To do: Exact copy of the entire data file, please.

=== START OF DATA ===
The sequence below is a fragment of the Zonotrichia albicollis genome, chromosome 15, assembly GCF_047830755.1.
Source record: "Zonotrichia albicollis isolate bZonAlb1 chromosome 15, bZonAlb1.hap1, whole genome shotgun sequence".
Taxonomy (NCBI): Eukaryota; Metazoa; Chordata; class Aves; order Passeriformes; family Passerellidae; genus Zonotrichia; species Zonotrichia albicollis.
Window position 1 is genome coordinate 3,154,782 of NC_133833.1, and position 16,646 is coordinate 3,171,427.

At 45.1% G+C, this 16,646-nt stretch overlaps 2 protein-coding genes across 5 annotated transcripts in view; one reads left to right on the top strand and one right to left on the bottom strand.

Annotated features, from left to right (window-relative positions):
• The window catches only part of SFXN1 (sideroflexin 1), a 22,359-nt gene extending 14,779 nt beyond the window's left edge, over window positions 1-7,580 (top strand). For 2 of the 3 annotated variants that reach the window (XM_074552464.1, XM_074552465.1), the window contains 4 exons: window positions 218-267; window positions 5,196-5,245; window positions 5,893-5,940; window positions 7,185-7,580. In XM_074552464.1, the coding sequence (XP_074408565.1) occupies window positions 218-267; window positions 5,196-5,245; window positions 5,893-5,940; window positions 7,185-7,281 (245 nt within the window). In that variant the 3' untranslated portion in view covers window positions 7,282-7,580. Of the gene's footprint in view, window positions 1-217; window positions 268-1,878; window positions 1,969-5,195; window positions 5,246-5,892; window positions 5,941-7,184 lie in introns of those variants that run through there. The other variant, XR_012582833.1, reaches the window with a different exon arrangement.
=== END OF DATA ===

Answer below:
The sequence below is a fragment of the Zonotrichia albicollis genome, chromosome 15, assembly GCF_047830755.1.
Source record: "Zonotrichia albicollis isolate bZonAlb1 chromosome 15, bZonAlb1.hap1, whole genome shotgun sequence".
Taxonomy (NCBI): Eukaryota; Metazoa; Chordata; class Aves; order Passeriformes; family Passerellidae; genus Zonotrichia; species Zonotrichia albicollis.
Window position 1 is genome coordinate 3,154,782 of NC_133833.1, and position 16,646 is coordinate 3,171,427.

At 45.1% G+C, this 16,646-nt stretch overlaps 2 protein-coding genes across 5 annotated transcripts in view; one reads left to right on the top strand and one right to left on the bottom strand.

Annotated features, from left to right (window-relative positions):
• The window catches only part of SFXN1 (sideroflexin 1), a 22,359-nt gene extending 14,779 nt beyond the window's left edge, over window positions 1-7,580 (top strand). For 2 of the 3 annotated variants that reach the window (XM_074552464.1, XM_074552465.1), the window contains 4 exons: window positions 218-267; window positions 5,196-5,245; window positions 5,893-5,940; window positions 7,185-7,580. In XM_074552464.1, the coding sequence (XP_074408565.1) occupies window positions 218-267; window positions 5,196-5,245; window positions 5,893-5,940; window positions 7,185-7,281 (245 nt within the window). In that variant the 3' untranslated portion in view covers window positions 7,282-7,580. Of the gene's footprint in view, window positions 1-217; window positions 268-1,878; window positions 1,969-5,195; window positions 5,246-5,892; window positions 5,941-7,184 lie in introns of those variants that run through there. The other variant, XR_012582833.1, reaches the window with a different exon arrangement.